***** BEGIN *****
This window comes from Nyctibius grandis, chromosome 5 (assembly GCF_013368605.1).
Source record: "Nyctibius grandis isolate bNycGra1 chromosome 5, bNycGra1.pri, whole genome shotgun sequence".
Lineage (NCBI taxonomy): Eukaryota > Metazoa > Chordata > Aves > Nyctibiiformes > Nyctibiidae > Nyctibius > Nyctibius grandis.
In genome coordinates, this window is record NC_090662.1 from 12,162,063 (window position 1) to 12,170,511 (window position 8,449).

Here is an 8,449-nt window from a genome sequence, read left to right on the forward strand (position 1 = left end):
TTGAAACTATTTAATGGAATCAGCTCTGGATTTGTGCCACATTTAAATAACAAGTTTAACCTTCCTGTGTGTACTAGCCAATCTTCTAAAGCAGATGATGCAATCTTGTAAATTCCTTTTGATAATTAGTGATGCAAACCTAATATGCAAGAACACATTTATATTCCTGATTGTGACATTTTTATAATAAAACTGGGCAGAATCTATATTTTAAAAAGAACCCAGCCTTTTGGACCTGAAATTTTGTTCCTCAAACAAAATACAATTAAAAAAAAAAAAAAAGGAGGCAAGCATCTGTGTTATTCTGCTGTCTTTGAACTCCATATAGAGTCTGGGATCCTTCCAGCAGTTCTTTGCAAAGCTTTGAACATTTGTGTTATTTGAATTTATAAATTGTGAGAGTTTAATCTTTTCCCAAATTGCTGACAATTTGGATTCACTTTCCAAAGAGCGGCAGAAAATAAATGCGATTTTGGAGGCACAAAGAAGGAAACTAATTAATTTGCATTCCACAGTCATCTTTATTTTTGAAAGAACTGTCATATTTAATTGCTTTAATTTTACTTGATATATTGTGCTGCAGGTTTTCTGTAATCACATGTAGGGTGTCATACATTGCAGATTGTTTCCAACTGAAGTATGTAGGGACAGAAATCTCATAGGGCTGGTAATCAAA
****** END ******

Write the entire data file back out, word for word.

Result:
This window comes from Nyctibius grandis, chromosome 5 (assembly GCF_013368605.1).
Source record: "Nyctibius grandis isolate bNycGra1 chromosome 5, bNycGra1.pri, whole genome shotgun sequence".
Lineage (NCBI taxonomy): Eukaryota > Metazoa > Chordata > Aves > Nyctibiiformes > Nyctibiidae > Nyctibius > Nyctibius grandis.
In genome coordinates, this window is record NC_090662.1 from 12,162,063 (window position 1) to 12,170,511 (window position 8,449).

Here is an 8,449-nt window from a genome sequence, read left to right on the forward strand (position 1 = left end):
TTGAAACTATTTAATGGAATCAGCTCTGGATTTGTGCCACATTTAAATAACAAGTTTAACCTTCCTGTGTGTACTAGCCAATCTTCTAAAGCAGATGATGCAATCTTGTAAATTCCTTTTGATAATTAGTGATGCAAACCTAATATGCAAGAACACATTTATATTCCTGATTGTGACATTTTTATAATAAAACTGGGCAGAATCTATATTTTAAAAAGAACCCAGCCTTTTGGACCTGAAATTTTGTTCCTCAAACAAAATACAATTAAAAAAAAAAAAAAAGGAGGCAAGCATCTGTGTTATTCTGCTGTCTTTGAACTCCATATAGAGTCTGGGATCCTTCCAGCAGTTCTTTGCAAAGCTTTGAACATTTGTGTTATTTGAATTTATAAATTGTGAGAGTTTAATCTTTTCCCAAATTGCTGACAATTTGGATTCACTTTCCAAAGAGCGGCAGAAAATAAATGCGATTTTGGAGGCACAAAGAAGGAAACTAATTAATTTGCATTCCACAGTCATCTTTATTTTTGAAAGAACTGTCATATTTAATTGCTTTAATTTTACTTGATATATTGTGCTGCAGGTTTTCTGTAATCACATGTAGGGTGTCATACATTGCAGATTGTTTCCAACTGAAGTATGTAGGGACAGAAATCTCATAGGGCTGGTAATCAAA